Unbeaten Bears Lovie-ing it in Chicago

It's good to be 6-0, and Lovie Smith knows all about it. Here, the third-year Chicago coach talks Bears and 49ers and discusses several subjects regarding the two teams, including Chicago's outstanding start and the unusual things that took place when the 49ers and Bears met at Chicago's Soldier Field last year.

On the challenges posed this week by the 49ers: "It's always a challenge when you take a week off. You learn from some of your mistakes from the last week, and then you get ready for the next week. Taking the week off, you have to focus your thoughts more than anything. I think we needed that week off, and I know the 49ers needed it too. Once you go six games into the season you need that. As with anything guys know that there is a big push that we have to go through and they just need to get back to football."

On if the Arizona game allowed him to point out flaws to the team: "We point out flaws every week. Nothing really changes, whether you win big, or you squeak a win out, there will be things that you have to correct. We go on that more so than what the final score is. Believe me, every game we have had things that we could improve upon, and we've tried to for the next week."

On Brian Urlacher: "Brian was MVP of the league last year, so he's had good games before. It seems like your better players pick up their games on the national stage a lot of times. Brian is a consistent football player. He works hard all the time, he studies tapes, he knows our defense in and out, and he has God given ability. It's definitely fun watching him play."

On what makes Urlacher so good: "Technically, you start with physical ability. He's 6-foot-4, 255 pounds and he's as fast as anyone on the team. He also has a great attitude, and the system fits him well. Whatever the great players have, he has that, and probably a little bit more."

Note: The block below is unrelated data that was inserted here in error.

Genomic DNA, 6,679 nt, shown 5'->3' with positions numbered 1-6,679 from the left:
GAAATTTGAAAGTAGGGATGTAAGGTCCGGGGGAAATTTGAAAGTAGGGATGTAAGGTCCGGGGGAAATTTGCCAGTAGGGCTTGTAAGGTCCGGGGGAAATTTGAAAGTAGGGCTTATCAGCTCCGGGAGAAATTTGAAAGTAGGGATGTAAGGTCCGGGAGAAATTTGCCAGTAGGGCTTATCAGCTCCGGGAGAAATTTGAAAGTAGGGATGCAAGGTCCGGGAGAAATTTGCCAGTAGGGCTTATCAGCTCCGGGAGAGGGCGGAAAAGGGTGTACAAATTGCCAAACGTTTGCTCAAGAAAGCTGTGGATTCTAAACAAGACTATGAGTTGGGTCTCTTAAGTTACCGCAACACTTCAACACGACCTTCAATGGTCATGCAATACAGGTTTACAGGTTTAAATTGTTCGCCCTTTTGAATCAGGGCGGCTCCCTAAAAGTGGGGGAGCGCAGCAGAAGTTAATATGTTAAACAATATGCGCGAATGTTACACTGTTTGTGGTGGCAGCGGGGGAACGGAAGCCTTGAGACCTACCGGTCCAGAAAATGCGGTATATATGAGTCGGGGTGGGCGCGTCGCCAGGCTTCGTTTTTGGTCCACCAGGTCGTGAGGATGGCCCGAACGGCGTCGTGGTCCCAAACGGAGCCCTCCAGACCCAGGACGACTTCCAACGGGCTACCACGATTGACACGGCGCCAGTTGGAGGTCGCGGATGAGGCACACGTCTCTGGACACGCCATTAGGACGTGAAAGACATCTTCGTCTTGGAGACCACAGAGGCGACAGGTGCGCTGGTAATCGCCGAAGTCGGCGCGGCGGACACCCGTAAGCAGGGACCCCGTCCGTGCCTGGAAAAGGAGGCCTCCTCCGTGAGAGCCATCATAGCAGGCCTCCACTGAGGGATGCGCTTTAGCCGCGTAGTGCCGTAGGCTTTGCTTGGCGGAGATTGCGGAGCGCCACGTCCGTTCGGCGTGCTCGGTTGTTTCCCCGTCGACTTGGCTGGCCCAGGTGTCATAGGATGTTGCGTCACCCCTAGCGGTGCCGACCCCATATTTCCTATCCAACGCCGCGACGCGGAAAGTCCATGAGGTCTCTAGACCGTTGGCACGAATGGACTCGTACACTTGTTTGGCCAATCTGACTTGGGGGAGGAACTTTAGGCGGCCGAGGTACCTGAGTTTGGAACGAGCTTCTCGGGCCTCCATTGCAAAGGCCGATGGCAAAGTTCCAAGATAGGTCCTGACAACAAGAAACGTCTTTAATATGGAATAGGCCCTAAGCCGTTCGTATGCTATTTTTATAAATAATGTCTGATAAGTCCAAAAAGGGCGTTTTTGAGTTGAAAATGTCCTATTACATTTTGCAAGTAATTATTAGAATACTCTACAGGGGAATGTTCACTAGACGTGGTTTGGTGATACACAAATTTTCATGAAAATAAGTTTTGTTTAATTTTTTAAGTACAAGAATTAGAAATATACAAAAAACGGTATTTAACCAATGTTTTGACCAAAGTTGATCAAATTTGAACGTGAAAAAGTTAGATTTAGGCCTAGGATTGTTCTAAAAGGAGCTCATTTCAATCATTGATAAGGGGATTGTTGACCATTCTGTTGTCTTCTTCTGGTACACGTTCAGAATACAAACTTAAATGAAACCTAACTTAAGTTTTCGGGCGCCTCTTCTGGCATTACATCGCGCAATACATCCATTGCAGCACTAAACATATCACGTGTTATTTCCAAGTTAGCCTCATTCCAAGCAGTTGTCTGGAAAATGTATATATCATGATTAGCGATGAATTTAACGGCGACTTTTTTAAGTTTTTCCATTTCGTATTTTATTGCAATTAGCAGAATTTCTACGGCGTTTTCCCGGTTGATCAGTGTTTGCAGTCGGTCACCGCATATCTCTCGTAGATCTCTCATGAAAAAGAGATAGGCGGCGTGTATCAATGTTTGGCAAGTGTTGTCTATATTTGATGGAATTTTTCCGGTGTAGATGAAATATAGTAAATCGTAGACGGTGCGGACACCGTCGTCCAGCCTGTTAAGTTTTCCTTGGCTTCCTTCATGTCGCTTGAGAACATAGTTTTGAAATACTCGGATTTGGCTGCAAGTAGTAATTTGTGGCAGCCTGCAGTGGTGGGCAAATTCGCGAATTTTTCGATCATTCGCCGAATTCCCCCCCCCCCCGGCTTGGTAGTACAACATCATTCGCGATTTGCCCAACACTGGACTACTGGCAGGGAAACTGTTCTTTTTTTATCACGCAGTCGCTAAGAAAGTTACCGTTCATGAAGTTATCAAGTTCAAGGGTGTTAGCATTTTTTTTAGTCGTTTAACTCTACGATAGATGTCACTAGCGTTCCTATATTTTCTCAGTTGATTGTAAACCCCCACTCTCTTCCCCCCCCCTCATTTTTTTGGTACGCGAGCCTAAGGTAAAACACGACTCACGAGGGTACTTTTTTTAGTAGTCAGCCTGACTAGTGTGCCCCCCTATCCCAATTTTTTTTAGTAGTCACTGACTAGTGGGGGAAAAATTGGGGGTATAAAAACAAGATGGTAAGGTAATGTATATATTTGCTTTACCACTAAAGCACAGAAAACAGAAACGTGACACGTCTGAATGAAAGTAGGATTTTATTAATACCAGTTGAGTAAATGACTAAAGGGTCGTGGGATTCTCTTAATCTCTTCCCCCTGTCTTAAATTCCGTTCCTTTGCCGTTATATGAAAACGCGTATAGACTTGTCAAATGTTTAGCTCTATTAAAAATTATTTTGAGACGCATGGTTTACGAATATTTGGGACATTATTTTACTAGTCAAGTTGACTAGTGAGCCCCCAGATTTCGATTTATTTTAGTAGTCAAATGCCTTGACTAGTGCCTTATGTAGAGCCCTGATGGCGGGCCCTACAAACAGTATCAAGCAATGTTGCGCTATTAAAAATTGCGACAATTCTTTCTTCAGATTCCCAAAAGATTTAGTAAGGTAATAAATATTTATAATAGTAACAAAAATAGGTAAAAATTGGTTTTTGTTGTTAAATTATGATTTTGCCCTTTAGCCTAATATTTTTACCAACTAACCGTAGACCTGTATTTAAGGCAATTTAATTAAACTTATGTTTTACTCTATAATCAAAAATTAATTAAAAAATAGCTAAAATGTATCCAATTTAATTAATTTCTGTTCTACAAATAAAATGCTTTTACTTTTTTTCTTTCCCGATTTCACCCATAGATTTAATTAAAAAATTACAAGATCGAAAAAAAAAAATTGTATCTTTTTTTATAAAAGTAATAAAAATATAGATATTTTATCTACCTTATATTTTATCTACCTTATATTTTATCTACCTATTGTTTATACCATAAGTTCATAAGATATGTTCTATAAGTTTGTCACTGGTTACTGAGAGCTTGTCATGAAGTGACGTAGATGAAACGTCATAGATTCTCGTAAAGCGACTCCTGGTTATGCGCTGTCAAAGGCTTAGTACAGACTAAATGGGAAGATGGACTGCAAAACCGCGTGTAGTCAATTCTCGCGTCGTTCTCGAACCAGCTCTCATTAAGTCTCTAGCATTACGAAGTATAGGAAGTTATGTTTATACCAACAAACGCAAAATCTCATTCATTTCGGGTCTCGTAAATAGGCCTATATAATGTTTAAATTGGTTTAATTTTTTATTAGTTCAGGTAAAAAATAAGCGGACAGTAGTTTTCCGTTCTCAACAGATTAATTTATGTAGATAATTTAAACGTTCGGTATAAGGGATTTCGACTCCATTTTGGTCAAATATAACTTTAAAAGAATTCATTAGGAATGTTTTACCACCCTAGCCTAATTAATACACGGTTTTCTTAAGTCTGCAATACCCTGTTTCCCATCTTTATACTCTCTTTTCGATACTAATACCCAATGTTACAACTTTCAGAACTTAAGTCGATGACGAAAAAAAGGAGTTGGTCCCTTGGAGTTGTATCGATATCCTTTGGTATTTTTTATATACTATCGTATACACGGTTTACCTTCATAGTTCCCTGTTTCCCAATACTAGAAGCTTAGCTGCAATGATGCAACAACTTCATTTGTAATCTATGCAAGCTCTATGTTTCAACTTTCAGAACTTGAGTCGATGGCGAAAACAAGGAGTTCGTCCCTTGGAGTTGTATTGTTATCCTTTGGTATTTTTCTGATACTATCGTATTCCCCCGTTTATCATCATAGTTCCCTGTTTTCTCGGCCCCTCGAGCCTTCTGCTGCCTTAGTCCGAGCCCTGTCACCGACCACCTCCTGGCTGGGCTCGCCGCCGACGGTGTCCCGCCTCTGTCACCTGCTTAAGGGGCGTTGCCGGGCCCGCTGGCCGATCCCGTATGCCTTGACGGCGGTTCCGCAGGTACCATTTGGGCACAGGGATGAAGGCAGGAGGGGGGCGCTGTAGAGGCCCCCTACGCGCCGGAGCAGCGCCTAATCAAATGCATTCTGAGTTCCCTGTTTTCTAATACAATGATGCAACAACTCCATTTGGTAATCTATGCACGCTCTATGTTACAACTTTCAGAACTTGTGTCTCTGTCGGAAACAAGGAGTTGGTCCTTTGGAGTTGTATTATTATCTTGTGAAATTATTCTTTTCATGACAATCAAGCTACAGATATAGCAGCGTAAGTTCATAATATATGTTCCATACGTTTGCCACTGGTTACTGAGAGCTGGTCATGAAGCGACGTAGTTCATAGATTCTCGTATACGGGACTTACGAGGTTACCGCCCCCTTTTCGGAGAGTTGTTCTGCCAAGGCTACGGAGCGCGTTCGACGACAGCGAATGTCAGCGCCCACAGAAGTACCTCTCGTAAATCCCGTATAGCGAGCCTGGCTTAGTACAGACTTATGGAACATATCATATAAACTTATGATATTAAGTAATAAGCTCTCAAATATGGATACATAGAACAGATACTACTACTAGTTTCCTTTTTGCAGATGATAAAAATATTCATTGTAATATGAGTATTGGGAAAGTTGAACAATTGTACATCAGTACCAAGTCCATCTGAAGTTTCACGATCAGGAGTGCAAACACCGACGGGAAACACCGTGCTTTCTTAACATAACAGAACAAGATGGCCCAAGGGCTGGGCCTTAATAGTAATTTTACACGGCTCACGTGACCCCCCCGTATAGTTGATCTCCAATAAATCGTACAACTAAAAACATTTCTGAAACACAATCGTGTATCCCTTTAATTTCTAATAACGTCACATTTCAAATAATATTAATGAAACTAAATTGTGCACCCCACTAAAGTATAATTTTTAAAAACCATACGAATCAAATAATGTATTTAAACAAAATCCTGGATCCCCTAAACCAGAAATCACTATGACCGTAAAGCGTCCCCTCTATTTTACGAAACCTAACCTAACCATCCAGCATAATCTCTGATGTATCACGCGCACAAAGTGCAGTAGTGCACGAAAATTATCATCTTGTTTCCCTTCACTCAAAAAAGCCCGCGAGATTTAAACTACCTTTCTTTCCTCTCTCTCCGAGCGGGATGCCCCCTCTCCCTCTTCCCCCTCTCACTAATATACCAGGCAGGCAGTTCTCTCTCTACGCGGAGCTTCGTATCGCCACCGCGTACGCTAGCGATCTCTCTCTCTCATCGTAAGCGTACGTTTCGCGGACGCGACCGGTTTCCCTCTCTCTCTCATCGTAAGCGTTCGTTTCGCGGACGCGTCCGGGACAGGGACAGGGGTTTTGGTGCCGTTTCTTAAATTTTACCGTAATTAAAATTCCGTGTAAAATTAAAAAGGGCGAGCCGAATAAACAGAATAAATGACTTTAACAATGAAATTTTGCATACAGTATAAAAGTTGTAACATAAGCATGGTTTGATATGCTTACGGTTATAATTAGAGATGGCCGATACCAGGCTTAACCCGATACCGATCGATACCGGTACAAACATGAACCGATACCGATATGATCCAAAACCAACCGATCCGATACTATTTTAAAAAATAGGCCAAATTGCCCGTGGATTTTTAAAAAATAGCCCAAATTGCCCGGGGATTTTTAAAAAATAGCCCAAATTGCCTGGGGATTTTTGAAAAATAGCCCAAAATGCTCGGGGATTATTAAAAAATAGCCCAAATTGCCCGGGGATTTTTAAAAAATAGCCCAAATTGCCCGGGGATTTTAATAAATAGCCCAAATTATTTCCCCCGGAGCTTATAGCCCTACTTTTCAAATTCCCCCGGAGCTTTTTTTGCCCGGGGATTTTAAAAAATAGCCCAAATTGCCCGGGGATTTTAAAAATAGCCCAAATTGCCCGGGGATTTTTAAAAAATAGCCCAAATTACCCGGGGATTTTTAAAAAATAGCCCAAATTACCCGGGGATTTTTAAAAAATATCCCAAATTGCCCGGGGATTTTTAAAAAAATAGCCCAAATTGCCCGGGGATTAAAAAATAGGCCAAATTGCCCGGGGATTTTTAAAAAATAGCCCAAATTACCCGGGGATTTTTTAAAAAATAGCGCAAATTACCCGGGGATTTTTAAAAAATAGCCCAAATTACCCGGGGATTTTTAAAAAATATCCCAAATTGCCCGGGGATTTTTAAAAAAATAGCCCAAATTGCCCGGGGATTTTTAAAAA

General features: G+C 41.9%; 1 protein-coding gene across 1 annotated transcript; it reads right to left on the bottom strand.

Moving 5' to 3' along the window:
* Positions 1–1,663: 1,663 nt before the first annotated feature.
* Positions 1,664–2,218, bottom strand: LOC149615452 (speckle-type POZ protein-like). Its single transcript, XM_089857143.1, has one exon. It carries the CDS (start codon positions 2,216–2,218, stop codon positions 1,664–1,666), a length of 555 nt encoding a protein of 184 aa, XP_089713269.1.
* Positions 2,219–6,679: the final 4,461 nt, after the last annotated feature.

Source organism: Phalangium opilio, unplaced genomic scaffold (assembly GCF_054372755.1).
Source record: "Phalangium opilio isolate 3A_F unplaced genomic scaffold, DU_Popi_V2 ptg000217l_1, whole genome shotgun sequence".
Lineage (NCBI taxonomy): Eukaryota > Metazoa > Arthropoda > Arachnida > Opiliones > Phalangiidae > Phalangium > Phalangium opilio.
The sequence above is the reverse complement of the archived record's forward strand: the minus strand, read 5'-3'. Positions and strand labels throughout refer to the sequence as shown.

On if Urlacher and Lance Briggs are still on the field-goal block unit: "Sure, it's an every-game thing for them. Most of our defense is out there for the field-goal block. You'll see them there again."

On the 49ers' offensive improvement over last year: "It all starts with Alex Smith. Quarterback-wise, you have a guy with a strong arm, who is very athletic, and can make plays with his feet. That always poses problems for a defense when you have an athlete like that. Offensively for San Fran, they moved the ball very well during the first half of the game against San Diego. Norv Turner does a great job with the offense they have good receivers, good tight ends, and a big offensive line. Frank Gore is having an excellent season running the ball. We see a very good offensive team that has been able to move the ball. With the exception of the Kansas City game, they have been able to move the ball against everyone."

On if last year's game was the game most affected by weather since he's been with the Bears: "That was a first for me, going through a game like that. When you coach for a wile, you see all the different types of weather that you can get. I've never been in a game where the weather affected the game as much, and I probably never will again."

On if his long-snapper had any problems during that game: "Yes, everyone at every position for the most part had problems during that game. The running backs, receivers, holders, they all had problems. I can recall kicker Robbie Gould being blown over by the winds when we were attempting a field goal. It will probably never happen like that again."